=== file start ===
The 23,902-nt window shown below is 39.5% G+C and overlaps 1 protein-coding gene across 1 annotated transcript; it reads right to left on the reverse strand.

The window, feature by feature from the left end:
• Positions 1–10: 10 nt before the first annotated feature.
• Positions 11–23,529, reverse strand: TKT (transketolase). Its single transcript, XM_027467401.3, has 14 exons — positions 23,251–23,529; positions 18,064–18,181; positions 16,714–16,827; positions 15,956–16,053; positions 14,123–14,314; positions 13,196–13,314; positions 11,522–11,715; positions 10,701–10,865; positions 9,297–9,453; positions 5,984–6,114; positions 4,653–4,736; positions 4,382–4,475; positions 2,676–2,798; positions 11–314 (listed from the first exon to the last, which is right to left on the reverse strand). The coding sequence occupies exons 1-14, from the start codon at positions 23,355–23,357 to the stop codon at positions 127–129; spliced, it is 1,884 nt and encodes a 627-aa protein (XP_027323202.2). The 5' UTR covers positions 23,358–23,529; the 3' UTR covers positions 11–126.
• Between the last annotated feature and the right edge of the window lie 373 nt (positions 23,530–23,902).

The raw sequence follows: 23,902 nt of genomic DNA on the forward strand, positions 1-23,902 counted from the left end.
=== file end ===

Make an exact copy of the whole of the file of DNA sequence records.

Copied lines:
The 23,902-nt window shown below is 39.5% G+C and overlaps 1 protein-coding gene across 1 annotated transcript; it reads right to left on the reverse strand.

The window, feature by feature from the left end:
• Positions 1–10: 10 nt before the first annotated feature.
• Positions 11–23,529, reverse strand: TKT (transketolase). Its single transcript, XM_027467401.3, has 14 exons — positions 23,251–23,529; positions 18,064–18,181; positions 16,714–16,827; positions 15,956–16,053; positions 14,123–14,314; positions 13,196–13,314; positions 11,522–11,715; positions 10,701–10,865; positions 9,297–9,453; positions 5,984–6,114; positions 4,653–4,736; positions 4,382–4,475; positions 2,676–2,798; positions 11–314 (listed from the first exon to the last, which is right to left on the reverse strand). The coding sequence occupies exons 1-14, from the start codon at positions 23,355–23,357 to the stop codon at positions 127–129; spliced, it is 1,884 nt and encodes a 627-aa protein (XP_027323202.2). The 5' UTR covers positions 23,358–23,529; the 3' UTR covers positions 11–126.
• Between the last annotated feature and the right edge of the window lie 373 nt (positions 23,530–23,902).

The raw sequence follows: 23,902 nt of genomic DNA on the forward strand, positions 1-23,902 counted from the left end.